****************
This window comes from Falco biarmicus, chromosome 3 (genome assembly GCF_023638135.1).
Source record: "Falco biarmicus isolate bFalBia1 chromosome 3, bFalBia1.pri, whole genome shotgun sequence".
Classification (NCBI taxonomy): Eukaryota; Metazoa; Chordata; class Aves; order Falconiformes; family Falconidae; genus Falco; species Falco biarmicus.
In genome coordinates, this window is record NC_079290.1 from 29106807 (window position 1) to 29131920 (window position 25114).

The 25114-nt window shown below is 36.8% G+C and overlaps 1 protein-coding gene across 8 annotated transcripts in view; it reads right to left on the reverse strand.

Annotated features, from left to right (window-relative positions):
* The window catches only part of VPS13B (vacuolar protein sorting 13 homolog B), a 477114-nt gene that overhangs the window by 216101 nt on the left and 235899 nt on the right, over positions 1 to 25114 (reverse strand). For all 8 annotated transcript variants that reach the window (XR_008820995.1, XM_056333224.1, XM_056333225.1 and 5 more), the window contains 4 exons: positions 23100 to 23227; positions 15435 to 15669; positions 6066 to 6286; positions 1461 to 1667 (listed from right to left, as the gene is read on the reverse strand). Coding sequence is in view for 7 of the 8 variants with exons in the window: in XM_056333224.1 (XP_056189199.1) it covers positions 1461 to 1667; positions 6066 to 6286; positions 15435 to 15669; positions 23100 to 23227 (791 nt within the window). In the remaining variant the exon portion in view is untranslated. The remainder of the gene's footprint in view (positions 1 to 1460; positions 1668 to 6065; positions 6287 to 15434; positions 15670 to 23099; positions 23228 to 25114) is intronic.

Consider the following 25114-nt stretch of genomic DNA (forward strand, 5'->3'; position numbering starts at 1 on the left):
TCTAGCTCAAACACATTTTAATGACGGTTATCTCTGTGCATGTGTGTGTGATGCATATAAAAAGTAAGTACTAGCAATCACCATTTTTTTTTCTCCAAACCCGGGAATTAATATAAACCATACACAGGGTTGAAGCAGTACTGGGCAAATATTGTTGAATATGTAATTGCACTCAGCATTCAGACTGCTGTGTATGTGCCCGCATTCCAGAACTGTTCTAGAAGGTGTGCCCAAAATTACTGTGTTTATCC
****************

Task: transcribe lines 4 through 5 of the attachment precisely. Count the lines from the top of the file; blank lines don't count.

In genome coordinates, this window is record NC_079290.1 from 29106807 (window position 1) to 29131920 (window position 25114).

The 25114-nt window shown below is 36.8% G+C and overlaps 1 protein-coding gene across 8 annotated transcripts in view; it reads right to left on the reverse strand.